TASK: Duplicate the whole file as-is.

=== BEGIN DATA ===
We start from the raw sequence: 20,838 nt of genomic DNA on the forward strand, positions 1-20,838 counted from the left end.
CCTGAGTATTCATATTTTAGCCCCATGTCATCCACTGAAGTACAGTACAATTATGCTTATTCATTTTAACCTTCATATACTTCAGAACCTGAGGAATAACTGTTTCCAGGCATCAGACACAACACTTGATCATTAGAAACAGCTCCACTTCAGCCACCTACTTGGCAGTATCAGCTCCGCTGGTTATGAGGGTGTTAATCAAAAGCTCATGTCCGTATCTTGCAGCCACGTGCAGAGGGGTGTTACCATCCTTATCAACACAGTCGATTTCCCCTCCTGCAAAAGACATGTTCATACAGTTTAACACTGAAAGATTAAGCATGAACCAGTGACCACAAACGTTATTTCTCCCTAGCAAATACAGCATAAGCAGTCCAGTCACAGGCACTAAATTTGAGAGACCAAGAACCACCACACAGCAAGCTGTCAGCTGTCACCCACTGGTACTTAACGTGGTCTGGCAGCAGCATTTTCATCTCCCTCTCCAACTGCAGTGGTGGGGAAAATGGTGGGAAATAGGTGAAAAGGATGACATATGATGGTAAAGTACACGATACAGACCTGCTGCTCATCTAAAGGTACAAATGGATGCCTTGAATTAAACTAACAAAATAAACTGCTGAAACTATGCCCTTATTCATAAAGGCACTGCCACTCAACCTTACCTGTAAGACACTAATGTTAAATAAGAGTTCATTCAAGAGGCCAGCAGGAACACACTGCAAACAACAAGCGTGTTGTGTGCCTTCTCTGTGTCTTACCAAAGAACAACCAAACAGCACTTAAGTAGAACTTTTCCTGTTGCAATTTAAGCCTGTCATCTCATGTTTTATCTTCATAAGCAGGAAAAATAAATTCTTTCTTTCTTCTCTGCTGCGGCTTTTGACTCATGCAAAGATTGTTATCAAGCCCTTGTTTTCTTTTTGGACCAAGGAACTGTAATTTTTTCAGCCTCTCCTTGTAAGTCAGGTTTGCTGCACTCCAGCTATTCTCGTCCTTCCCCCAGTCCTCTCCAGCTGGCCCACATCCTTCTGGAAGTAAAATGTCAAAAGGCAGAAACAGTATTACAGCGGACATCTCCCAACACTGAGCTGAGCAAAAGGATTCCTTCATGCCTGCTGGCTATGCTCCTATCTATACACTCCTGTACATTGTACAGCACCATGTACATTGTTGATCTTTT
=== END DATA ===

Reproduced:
We start from the raw sequence: 20,838 nt of genomic DNA on the forward strand, positions 1-20,838 counted from the left end.
CCTGAGTATTCATATTTTAGCCCCATGTCATCCACTGAAGTACAGTACAATTATGCTTATTCATTTTAACCTTCATATACTTCAGAACCTGAGGAATAACTGTTTCCAGGCATCAGACACAACACTTGATCATTAGAAACAGCTCCACTTCAGCCACCTACTTGGCAGTATCAGCTCCGCTGGTTATGAGGGTGTTAATCAAAAGCTCATGTCCGTATCTTGCAGCCACGTGCAGAGGGGTGTTACCATCCTTATCAACACAGTCGATTTCCCCTCCTGCAAAAGACATGTTCATACAGTTTAACACTGAAAGATTAAGCATGAACCAGTGACCACAAACGTTATTTCTCCCTAGCAAATACAGCATAAGCAGTCCAGTCACAGGCACTAAATTTGAGAGACCAAGAACCACCACACAGCAAGCTGTCAGCTGTCACCCACTGGTACTTAACGTGGTCTGGCAGCAGCATTTTCATCTCCCTCTCCAACTGCAGTGGTGGGGAAAATGGTGGGAAATAGGTGAAAAGGATGACATATGATGGTAAAGTACACGATACAGACCTGCTGCTCATCTAAAGGTACAAATGGATGCCTTGAATTAAACTAACAAAATAAACTGCTGAAACTATGCCCTTATTCATAAAGGCACTGCCACTCAACCTTACCTGTAAGACACTAATGTTAAATAAGAGTTCATTCAAGAGGCCAGCAGGAACACACTGCAAACAACAAGCGTGTTGTGTGCCTTCTCTGTGTCTTACCAAAGAACAACCAAACAGCACTTAAGTAGAACTTTTCCTGTTGCAATTTAAGCCTGTCATCTCATGTTTTATCTTCATAAGCAGGAAAAATAAATTCTTTCTTTCTTCTCTGCTGCGGCTTTTGACTCATGCAAAGATTGTTATCAAGCCCTTGTTTTCTTTTTGGACCAAGGAACTGTAATTTTTTCAGCCTCTCCTTGTAAGTCAGGTTTGCTGCACTCCAGCTATTCTCGTCCTTCCCCCAGTCCTCTCCAGCTGGCCCACATCCTTCTGGAAGTAAAATGTCAAAAGGCAGAAACAGTATTACAGCGGACATCTCCCAACACTGAGCTGAGCAAAAGGATTCCTTCATGCCTGCTGGCTATGCTCCTATCTATACACTCCTGTACATTGTACAGCACCATGTACATTGTTGATCTTTT